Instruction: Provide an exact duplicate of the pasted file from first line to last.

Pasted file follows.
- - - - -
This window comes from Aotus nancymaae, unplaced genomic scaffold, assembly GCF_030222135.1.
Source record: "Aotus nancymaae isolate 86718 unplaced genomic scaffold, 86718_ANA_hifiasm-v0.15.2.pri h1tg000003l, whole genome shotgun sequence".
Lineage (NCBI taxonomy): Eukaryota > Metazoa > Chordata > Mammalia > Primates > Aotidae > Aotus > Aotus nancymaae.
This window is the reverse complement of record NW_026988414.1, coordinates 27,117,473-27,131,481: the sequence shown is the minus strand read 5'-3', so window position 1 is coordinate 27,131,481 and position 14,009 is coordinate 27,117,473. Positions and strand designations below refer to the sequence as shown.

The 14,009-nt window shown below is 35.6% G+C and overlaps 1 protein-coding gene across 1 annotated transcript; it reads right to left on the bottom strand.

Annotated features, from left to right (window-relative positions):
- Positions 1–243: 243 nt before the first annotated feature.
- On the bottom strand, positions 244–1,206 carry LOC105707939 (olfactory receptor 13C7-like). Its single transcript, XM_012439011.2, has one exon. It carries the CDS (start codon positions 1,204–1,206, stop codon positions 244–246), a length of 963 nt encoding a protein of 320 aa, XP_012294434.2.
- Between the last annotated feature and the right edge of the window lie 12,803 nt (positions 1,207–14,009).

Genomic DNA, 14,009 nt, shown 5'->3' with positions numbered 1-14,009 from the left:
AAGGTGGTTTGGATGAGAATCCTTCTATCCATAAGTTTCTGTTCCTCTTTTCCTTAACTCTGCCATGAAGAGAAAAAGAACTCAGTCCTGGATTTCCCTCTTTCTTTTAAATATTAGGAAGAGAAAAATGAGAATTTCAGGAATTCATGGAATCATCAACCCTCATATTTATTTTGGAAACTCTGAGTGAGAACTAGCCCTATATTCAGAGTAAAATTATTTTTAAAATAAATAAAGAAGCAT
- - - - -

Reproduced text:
This window comes from Aotus nancymaae, unplaced genomic scaffold, assembly GCF_030222135.1.
Source record: "Aotus nancymaae isolate 86718 unplaced genomic scaffold, 86718_ANA_hifiasm-v0.15.2.pri h1tg000003l, whole genome shotgun sequence".
Lineage (NCBI taxonomy): Eukaryota > Metazoa > Chordata > Mammalia > Primates > Aotidae > Aotus > Aotus nancymaae.
This window is the reverse complement of record NW_026988414.1, coordinates 27,117,473-27,131,481: the sequence shown is the minus strand read 5'-3', so window position 1 is coordinate 27,131,481 and position 14,009 is coordinate 27,117,473. Positions and strand designations below refer to the sequence as shown.

The 14,009-nt window shown below is 35.6% G+C and overlaps 1 protein-coding gene across 1 annotated transcript; it reads right to left on the bottom strand.

Annotated features, from left to right (window-relative positions):
- Positions 1–243: 243 nt before the first annotated feature.
- On the bottom strand, positions 244–1,206 carry LOC105707939 (olfactory receptor 13C7-like). Its single transcript, XM_012439011.2, has one exon. It carries the CDS (start codon positions 1,204–1,206, stop codon positions 244–246), a length of 963 nt encoding a protein of 320 aa, XP_012294434.2.
- Between the last annotated feature and the right edge of the window lie 12,803 nt (positions 1,207–14,009).

Genomic DNA, 14,009 nt, shown 5'->3' with positions numbered 1-14,009 from the left:
AAGGTGGTTTGGATGAGAATCCTTCTATCCATAAGTTTCTGTTCCTCTTTTCCTTAACTCTGCCATGAAGAGAAAAAGAACTCAGTCCTGGATTTCCCTCTTTCTTTTAAATATTAGGAAGAGAAAAATGAGAATTTCAGGAATTCATGGAATCATCAACCCTCATATTTATTTTGGAAACTCTGAGTGAGAACTAGCCCTATATTCAGAGTAAAATTATTTTTAAAATAAATAAAGAAGCAT